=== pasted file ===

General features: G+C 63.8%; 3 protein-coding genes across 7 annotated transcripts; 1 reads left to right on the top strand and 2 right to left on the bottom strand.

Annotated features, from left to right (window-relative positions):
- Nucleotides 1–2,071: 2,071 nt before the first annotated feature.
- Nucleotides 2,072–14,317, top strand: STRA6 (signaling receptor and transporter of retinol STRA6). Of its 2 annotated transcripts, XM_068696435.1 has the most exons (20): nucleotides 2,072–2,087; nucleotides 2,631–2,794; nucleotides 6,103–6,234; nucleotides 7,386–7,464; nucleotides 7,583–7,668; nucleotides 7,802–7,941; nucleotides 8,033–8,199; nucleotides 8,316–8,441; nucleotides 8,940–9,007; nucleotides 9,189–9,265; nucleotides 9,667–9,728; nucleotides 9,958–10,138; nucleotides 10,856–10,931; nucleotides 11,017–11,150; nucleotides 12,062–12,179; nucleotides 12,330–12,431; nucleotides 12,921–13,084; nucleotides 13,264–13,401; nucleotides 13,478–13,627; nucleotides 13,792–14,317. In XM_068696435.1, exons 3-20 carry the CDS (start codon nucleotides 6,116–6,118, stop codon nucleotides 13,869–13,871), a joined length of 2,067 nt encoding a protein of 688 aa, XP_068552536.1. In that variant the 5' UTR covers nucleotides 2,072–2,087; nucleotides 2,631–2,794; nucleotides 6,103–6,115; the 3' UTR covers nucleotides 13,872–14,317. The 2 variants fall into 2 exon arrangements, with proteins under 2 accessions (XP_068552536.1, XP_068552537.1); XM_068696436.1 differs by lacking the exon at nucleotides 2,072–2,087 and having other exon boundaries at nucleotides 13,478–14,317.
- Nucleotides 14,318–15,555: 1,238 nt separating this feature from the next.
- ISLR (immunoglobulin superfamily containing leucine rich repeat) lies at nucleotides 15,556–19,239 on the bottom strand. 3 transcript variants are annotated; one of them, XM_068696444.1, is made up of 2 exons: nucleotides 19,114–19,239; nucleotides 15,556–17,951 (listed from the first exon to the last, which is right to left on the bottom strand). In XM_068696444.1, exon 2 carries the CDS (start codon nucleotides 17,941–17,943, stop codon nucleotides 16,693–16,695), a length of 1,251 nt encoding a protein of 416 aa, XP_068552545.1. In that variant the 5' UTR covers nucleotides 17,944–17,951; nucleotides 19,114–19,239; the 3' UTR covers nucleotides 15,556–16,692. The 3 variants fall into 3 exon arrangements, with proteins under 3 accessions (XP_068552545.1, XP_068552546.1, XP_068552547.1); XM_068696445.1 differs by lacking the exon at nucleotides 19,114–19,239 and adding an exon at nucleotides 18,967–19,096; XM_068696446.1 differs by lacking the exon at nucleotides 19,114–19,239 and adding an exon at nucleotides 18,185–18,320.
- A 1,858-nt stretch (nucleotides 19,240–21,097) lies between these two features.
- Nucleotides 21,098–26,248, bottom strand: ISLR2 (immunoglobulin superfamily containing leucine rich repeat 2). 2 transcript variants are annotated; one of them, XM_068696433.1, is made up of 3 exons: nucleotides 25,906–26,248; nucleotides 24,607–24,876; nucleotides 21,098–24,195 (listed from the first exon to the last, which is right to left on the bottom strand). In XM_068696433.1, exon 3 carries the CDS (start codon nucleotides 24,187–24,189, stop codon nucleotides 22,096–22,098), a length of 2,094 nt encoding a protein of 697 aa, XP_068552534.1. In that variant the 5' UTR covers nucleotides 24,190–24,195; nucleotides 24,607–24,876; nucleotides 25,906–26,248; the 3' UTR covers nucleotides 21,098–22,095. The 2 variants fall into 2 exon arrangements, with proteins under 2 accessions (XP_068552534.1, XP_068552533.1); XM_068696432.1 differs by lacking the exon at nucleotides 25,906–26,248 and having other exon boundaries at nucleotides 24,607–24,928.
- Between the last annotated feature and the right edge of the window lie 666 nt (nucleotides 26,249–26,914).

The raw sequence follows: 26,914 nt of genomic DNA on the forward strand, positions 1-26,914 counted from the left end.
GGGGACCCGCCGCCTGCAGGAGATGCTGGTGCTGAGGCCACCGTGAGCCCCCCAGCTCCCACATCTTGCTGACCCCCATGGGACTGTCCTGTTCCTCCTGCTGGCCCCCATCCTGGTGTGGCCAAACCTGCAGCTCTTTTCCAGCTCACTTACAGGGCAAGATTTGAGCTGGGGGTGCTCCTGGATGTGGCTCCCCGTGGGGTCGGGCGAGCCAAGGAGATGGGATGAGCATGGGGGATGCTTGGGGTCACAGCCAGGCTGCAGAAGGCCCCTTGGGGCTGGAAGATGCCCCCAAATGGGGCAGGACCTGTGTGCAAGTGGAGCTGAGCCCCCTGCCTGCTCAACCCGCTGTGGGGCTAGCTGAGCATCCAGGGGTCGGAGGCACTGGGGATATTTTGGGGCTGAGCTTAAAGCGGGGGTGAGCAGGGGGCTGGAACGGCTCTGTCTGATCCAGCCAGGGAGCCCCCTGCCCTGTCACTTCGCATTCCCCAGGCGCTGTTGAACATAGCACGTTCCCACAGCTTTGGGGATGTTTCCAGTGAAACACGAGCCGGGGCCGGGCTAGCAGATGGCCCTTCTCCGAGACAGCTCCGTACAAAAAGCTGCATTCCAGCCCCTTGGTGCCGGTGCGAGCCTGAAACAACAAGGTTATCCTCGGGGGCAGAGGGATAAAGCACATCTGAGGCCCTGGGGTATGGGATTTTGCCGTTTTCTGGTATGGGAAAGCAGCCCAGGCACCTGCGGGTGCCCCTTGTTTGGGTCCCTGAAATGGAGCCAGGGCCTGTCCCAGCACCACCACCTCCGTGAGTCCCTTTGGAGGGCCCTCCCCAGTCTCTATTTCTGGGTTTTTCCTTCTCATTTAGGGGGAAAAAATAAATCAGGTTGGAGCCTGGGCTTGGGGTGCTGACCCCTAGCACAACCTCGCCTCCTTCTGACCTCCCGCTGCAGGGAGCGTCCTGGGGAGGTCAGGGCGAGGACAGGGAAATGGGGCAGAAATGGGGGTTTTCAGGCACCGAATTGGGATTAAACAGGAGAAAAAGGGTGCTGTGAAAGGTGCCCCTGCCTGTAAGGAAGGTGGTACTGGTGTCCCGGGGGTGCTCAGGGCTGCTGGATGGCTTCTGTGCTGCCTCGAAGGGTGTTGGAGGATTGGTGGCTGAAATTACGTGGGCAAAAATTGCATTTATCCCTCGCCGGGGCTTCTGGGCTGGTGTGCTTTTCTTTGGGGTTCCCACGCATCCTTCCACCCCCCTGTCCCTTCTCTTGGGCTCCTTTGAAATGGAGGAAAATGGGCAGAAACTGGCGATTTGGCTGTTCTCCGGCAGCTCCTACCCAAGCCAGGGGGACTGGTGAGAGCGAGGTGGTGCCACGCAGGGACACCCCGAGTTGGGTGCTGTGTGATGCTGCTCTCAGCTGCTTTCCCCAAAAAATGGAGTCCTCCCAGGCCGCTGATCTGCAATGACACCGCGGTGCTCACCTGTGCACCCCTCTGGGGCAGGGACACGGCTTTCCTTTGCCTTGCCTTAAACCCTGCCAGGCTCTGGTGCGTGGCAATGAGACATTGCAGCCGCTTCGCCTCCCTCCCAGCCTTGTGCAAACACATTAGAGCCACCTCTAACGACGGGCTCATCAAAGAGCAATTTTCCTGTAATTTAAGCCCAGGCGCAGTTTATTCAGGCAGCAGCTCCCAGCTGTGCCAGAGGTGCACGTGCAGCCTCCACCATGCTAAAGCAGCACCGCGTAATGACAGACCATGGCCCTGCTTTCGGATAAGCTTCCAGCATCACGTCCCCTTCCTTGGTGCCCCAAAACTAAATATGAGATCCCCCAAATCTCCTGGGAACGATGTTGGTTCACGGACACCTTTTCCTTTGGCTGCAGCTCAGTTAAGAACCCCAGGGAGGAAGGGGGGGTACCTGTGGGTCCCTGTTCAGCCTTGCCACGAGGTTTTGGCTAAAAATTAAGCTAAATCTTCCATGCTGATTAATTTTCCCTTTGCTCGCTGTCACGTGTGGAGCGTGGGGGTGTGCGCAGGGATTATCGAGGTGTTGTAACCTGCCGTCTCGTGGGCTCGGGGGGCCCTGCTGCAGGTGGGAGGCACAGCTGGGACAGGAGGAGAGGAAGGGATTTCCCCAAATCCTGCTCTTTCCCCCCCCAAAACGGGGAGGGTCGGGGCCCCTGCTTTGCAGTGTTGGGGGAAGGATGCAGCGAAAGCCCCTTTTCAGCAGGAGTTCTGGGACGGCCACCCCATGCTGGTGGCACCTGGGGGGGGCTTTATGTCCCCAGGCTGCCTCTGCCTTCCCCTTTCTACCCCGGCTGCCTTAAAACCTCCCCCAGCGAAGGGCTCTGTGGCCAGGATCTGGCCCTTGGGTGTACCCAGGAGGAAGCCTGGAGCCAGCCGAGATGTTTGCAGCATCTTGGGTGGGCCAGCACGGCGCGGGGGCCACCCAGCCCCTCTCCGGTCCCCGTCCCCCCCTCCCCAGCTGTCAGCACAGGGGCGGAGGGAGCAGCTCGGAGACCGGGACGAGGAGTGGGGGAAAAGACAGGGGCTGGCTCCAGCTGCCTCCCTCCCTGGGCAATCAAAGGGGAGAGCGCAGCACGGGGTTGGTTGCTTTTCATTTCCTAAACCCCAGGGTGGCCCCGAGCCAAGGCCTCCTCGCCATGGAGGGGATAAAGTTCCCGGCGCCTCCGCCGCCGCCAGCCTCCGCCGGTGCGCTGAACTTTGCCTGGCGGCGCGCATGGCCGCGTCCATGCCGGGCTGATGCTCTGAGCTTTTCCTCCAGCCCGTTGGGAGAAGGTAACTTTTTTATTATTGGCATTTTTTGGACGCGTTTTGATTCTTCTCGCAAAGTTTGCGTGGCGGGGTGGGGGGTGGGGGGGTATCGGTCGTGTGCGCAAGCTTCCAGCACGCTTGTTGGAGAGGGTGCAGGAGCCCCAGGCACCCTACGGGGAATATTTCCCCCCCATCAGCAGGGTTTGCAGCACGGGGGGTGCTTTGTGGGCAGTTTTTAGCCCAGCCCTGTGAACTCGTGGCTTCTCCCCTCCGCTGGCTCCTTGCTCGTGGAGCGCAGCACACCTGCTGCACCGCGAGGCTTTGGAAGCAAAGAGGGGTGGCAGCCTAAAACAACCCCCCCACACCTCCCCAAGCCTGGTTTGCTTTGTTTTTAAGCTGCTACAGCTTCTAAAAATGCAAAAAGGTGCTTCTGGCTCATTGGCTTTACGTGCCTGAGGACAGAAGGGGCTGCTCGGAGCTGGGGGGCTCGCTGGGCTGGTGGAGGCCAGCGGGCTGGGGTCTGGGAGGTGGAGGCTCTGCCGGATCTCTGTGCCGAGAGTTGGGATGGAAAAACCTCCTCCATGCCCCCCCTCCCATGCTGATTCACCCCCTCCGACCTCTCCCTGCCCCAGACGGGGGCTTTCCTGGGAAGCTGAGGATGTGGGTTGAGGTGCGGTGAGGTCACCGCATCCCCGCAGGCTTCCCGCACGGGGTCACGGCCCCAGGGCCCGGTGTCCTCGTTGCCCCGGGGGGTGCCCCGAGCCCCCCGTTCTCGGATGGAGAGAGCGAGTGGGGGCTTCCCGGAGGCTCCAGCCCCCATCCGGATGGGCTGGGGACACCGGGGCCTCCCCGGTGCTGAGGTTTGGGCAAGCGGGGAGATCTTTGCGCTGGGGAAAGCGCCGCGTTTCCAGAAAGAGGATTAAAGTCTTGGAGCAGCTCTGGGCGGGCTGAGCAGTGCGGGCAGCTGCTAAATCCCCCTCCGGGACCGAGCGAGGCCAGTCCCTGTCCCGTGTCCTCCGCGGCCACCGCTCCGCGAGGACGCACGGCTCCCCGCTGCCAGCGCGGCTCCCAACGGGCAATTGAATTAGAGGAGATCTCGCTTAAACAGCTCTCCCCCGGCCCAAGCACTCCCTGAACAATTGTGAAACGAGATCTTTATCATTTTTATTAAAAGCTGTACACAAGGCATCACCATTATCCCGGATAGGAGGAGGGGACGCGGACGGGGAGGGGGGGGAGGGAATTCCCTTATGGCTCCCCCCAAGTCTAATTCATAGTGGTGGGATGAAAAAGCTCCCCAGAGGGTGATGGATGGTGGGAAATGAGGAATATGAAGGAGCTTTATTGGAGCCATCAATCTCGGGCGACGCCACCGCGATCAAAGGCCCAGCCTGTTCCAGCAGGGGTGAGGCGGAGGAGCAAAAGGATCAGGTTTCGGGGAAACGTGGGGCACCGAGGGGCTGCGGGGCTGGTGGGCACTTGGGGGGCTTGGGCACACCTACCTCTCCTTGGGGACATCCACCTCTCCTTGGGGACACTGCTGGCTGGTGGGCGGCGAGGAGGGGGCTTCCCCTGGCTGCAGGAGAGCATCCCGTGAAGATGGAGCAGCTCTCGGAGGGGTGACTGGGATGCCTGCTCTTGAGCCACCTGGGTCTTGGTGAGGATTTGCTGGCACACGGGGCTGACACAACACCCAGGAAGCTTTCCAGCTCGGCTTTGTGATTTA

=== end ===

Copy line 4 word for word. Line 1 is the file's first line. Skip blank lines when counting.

- Nucleotides 2,072–14,317, top strand: STRA6 (signaling receptor and transporter of retinol STRA6). Of its 2 annotated transcripts, XM_068696435.1 has the most exons (20): nucleotides 2,072–2,087; nucleotides 2,631–2,794; nucleotides 6,103–6,234; nucleotides 7,386–7,464; nucleotides 7,583–7,668; nucleotides 7,802–7,941; nucleotides 8,033–8,199; nucleotides 8,316–8,441; nucleotides 8,940–9,007; nucleotides 9,189–9,265; nucleotides 9,667–9,728; nucleotides 9,958–10,138; nucleotides 10,856–10,931; nucleotides 11,017–11,150; nucleotides 12,062–12,179; nucleotides 12,330–12,431; nucleotides 12,921–13,084; nucleotides 13,264–13,401; nucleotides 13,478–13,627; nucleotides 13,792–14,317. In XM_068696435.1, exons 3-20 carry the CDS (start codon nucleotides 6,116–6,118, stop codon nucleotides 13,869–13,871), a joined length of 2,067 nt encoding a protein of 688 aa, XP_068552536.1. In that variant the 5' UTR covers nucleotides 2,072–2,087; nucleotides 2,631–2,794; nucleotides 6,103–6,115; the 3' UTR covers nucleotides 13,872–14,317. The 2 variants fall into 2 exon arrangements, with proteins under 2 accessions (XP_068552536.1, XP_068552537.1); XM_068696436.1 differs by lacking the exon at nucleotides 2,072–2,087 and having other exon boundaries at nucleotides 13,478–14,317.